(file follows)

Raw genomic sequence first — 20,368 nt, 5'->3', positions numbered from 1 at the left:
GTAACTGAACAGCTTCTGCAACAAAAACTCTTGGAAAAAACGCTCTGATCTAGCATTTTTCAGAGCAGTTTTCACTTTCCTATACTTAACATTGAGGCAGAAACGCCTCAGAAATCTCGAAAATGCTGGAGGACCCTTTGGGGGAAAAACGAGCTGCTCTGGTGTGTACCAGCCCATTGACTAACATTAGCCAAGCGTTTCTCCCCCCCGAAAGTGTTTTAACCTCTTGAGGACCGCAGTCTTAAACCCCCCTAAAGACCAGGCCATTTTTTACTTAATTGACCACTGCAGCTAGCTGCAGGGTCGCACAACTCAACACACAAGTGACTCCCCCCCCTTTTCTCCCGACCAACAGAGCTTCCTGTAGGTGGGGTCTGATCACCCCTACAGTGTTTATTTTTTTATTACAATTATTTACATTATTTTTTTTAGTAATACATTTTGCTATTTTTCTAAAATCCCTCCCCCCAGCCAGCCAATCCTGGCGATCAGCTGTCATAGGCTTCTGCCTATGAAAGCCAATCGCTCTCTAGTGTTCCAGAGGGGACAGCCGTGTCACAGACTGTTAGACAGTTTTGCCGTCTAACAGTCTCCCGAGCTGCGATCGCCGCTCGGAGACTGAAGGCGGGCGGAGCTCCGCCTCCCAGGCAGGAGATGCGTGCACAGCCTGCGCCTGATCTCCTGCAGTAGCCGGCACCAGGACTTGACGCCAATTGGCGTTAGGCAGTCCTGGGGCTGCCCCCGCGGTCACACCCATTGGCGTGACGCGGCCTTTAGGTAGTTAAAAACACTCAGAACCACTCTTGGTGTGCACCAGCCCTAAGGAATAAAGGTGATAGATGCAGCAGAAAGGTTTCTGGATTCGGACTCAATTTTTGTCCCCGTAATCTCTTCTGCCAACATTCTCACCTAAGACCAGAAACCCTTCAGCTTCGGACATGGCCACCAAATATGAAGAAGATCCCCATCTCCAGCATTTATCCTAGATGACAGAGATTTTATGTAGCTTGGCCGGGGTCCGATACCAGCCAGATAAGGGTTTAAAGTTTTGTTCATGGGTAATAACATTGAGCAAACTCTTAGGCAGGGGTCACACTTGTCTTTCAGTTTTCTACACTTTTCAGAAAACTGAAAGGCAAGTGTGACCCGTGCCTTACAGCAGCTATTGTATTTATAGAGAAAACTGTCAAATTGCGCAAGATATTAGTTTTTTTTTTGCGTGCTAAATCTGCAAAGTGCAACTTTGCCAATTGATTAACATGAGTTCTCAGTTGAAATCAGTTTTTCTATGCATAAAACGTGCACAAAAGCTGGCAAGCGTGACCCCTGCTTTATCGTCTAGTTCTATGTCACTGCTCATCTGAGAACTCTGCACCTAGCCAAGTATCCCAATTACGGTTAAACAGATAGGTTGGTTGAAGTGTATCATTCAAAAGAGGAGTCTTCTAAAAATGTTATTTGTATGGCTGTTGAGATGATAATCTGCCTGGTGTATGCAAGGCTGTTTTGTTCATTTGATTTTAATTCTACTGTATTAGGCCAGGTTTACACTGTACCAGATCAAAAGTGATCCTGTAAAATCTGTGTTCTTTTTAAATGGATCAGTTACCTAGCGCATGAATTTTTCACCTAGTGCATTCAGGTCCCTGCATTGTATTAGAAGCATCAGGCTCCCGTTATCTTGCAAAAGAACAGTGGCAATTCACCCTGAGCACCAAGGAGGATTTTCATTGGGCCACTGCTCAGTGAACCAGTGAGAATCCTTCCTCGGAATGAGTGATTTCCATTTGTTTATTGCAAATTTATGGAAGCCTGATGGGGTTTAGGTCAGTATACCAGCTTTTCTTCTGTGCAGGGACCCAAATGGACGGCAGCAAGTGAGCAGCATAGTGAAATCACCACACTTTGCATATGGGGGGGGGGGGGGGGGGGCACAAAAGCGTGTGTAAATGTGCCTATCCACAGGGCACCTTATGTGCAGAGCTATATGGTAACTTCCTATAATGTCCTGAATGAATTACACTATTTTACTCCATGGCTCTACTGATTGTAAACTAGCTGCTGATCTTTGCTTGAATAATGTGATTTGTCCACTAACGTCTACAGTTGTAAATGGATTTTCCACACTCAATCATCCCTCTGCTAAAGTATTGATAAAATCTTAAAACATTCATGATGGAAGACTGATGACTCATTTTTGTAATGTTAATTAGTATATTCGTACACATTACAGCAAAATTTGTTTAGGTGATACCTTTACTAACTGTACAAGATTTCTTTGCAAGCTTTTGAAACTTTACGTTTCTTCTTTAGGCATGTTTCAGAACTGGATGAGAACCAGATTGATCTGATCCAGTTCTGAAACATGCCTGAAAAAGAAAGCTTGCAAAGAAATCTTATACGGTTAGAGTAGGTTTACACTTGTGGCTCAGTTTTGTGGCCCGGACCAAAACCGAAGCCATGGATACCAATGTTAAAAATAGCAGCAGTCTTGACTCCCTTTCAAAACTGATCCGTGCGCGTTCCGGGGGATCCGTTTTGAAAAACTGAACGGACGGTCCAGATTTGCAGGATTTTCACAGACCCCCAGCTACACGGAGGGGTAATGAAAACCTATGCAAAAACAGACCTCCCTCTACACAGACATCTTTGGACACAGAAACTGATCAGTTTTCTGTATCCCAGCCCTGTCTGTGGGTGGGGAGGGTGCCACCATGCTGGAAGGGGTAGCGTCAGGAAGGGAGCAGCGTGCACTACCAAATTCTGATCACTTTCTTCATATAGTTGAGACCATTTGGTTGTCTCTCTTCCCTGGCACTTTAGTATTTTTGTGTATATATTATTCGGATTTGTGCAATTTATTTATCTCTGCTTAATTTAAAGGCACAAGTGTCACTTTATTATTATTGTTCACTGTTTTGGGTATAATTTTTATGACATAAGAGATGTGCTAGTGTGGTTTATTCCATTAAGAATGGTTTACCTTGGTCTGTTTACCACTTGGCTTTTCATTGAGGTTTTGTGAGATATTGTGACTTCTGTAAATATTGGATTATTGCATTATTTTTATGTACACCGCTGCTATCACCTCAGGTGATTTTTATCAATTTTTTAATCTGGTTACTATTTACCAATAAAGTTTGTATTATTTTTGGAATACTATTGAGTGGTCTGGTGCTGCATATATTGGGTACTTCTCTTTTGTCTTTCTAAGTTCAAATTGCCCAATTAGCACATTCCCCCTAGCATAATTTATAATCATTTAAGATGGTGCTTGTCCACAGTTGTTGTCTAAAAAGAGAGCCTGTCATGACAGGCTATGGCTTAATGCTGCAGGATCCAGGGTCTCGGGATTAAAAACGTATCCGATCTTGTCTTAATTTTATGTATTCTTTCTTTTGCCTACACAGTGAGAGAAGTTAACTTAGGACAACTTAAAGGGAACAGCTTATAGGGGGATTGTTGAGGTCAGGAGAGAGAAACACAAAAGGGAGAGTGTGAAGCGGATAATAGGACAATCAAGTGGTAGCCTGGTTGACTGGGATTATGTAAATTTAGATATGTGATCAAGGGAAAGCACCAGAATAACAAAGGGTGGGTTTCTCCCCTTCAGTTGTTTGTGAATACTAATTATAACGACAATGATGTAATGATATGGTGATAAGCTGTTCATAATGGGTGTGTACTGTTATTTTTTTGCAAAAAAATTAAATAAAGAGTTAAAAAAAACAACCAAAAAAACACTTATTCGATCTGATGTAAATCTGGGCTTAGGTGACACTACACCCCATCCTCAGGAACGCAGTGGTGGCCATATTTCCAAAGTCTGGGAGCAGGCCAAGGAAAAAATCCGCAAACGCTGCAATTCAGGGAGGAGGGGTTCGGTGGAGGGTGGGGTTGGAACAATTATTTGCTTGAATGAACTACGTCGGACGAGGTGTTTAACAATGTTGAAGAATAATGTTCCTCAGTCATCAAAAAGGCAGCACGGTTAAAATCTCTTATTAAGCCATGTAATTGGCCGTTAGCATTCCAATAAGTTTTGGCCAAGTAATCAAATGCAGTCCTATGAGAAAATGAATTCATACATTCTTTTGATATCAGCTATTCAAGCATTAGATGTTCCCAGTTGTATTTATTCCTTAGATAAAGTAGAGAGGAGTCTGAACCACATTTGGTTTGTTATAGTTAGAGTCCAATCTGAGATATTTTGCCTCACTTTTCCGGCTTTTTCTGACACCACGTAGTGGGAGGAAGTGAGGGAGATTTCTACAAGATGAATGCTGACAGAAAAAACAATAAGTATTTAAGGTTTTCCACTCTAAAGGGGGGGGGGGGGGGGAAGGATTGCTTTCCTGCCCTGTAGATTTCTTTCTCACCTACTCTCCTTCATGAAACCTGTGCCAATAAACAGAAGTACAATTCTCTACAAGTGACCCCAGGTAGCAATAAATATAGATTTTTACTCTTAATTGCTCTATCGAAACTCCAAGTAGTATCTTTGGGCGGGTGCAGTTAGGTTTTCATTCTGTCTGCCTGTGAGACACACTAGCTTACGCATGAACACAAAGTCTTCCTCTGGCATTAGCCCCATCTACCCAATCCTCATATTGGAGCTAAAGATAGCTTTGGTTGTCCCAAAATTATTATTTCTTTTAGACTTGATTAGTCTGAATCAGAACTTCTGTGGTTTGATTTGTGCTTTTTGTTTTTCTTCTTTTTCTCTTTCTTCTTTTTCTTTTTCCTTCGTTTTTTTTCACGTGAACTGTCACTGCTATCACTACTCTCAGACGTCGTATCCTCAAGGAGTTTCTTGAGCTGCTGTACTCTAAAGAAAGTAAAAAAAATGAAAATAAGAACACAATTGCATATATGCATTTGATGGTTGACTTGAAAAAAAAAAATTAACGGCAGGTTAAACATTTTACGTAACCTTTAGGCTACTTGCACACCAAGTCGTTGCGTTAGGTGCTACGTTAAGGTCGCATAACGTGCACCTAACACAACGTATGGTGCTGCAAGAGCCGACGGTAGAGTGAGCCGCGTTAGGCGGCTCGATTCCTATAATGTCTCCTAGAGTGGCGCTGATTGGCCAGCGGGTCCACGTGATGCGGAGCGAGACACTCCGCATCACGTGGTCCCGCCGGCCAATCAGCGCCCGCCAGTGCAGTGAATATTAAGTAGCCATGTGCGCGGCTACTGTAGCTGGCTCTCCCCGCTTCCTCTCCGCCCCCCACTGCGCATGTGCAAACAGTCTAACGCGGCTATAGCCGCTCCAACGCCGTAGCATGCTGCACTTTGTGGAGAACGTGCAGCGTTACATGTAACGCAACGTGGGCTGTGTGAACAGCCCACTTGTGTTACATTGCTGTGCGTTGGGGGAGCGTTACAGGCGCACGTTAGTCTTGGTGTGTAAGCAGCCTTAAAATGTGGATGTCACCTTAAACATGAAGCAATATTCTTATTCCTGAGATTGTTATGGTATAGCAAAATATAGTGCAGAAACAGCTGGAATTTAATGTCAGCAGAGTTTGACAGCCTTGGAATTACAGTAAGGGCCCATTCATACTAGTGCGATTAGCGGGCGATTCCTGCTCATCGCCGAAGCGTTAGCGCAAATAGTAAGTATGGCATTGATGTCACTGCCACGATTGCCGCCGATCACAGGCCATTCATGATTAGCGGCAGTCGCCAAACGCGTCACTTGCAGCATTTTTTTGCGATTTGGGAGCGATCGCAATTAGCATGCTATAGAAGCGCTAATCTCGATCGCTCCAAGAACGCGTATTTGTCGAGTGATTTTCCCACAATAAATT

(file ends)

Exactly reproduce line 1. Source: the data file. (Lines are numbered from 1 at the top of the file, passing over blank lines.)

Raw genomic sequence first — 20,368 nt, 5'->3', positions numbered from 1 at the left: